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Victim survivors rebuild lives and thrive

Indicator: Increase in victim survivors who have safe, secure, stable and affordable housing

Family violence is recognised as a leading cause of homelessness, especially for women and children.

Homelessness can occur as a direct result of experiencing family violence – for example, having to leave the home for safety from a perpetrator’s use of violence. Structural barriers including gender inequality, a lack of affordable housing, and limited social support can also prevent victim-survivors from finding a safe and secure place to live.

Measure: Proportion of victim survivors who are homeless or without a permanent place to live

In 2020-21 there were 5,472 family violence service cases1 where victim survivors identified themselves as homeless. This was an increase from 4,693 in 2015–16.

Despite the increase in numbers, the proportion of family violence cases where victim survivors identified as homeless decreased slightly from 19.9 per cent in 2015–16 to 17.7 per cent in 2020–21.

Data shows that clients accessing refuges make up the greatest proportion of victim survivors experiencing homelessness. This cohort also tends to be at highest risk as they are often forced to leave their homes to escape the violence.

Family violence is the number one cause of homelessness for women. Stable housing is identified as a critical protective factor in promoting safety, wellbeing and recovery for victim survivors of family violence.

Proportion of cases presenting to specialist family violence services with victim survivors who were homeless at presentation – 2015-16 to 2020-21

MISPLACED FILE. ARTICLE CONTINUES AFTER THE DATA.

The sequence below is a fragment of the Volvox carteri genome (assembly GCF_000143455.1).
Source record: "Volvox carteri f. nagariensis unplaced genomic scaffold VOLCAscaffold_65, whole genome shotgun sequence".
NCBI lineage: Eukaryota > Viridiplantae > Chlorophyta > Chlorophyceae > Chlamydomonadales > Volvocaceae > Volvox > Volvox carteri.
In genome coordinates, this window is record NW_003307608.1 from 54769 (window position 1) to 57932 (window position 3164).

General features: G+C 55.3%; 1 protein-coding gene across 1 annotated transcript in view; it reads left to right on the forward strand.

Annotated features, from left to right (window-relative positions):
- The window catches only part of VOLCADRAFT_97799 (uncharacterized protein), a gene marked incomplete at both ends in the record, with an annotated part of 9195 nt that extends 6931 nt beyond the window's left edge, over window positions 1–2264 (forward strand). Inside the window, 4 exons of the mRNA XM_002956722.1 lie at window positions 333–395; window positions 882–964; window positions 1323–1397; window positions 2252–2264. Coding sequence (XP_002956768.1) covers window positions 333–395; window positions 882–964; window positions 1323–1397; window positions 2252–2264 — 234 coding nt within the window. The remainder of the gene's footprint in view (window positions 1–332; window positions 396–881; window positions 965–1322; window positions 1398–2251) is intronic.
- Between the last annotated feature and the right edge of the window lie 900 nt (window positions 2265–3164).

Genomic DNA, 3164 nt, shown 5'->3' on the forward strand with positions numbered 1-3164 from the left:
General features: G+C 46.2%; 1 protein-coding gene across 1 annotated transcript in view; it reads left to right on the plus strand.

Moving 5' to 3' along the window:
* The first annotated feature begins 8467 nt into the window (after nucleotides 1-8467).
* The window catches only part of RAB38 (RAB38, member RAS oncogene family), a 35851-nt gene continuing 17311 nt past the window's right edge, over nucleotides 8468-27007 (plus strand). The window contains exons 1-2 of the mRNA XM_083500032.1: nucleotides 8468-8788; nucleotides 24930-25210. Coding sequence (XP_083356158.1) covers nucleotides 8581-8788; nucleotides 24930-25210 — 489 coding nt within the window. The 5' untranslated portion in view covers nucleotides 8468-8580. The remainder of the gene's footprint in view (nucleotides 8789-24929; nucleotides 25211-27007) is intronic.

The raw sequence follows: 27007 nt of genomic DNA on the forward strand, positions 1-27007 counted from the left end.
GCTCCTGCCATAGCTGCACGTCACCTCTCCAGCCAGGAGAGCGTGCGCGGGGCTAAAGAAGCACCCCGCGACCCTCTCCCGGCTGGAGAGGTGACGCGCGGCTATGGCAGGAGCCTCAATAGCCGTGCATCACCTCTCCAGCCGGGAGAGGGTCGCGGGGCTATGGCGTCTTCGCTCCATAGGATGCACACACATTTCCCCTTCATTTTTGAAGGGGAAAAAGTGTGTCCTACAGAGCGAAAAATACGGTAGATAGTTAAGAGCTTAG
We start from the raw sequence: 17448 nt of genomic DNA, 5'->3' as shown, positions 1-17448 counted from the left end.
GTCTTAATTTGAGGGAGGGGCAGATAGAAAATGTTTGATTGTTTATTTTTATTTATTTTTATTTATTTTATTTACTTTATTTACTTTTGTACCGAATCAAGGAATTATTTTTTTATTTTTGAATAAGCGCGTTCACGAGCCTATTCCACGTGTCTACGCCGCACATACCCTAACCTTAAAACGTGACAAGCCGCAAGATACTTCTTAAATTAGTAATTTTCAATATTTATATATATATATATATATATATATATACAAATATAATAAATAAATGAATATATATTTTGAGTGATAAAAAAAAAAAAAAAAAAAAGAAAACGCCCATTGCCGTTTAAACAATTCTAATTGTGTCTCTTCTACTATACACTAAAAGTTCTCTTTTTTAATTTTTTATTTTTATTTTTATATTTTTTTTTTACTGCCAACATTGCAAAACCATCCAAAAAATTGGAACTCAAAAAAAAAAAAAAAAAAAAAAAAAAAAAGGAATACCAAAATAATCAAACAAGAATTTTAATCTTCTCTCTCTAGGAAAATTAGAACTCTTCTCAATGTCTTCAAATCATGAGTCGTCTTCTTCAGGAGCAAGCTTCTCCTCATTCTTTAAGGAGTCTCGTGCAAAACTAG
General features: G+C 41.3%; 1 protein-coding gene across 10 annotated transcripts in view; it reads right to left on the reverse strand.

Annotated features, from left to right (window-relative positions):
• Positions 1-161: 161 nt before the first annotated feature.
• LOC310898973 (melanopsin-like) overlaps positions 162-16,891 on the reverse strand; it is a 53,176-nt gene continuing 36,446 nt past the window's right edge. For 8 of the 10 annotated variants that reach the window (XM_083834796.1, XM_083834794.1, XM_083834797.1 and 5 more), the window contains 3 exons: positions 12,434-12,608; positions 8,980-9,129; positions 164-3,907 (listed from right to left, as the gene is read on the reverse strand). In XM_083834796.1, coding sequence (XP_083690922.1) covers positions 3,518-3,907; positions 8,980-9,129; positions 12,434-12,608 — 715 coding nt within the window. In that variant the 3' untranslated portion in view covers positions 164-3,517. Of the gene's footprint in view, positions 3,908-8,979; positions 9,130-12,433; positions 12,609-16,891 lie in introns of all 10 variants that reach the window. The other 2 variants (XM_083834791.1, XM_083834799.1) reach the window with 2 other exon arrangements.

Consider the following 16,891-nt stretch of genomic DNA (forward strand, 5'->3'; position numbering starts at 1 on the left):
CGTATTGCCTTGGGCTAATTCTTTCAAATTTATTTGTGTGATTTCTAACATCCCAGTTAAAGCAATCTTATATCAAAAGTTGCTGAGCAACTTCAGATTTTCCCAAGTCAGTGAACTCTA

Source: Department of Families, Fairness and Housing, Homelessness Data Collection (HDC) dataset

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Measure: Number and Proportion of victim survivors who experience an improvement in their housing situation after receiving a service

There has been an increase in the number and proportion of victim survivors receiving family violence support who indicated they were homeless at the start of their support period and were in secure housing by the end of their support period.

In 2020–21, there were 877 family violence service cases where victim survivors who identified as homeless on presentation were recorded in secure housing at the end of their support period. This represents 16.6 per cent of total family violence service cases and compares with 590, or 13.0 per cent, in 2015–16.

Despite the above improvement, in 2020–21 about 80 per cent of family violence service cases with victim survivors who indicated homelessness when they initially accessed family violence support services remained homeless when their support period ended.

Many family violence refuge clients exit the system to transitional housing and other temporary accommodation arrangements (which fall within the definition of homelessness) while they await a more stable and secure housing pathway.

Proportion of cases where homelessness indicated at first presentation where client no longer homeless at end of support period – 2015-16 to 2020-21

Source: Department of Families Fairness and Housing, Homelessness Data Collection (HDC) dataset.

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1In this report, ‘family violence cases’ count one client per presenting group or household.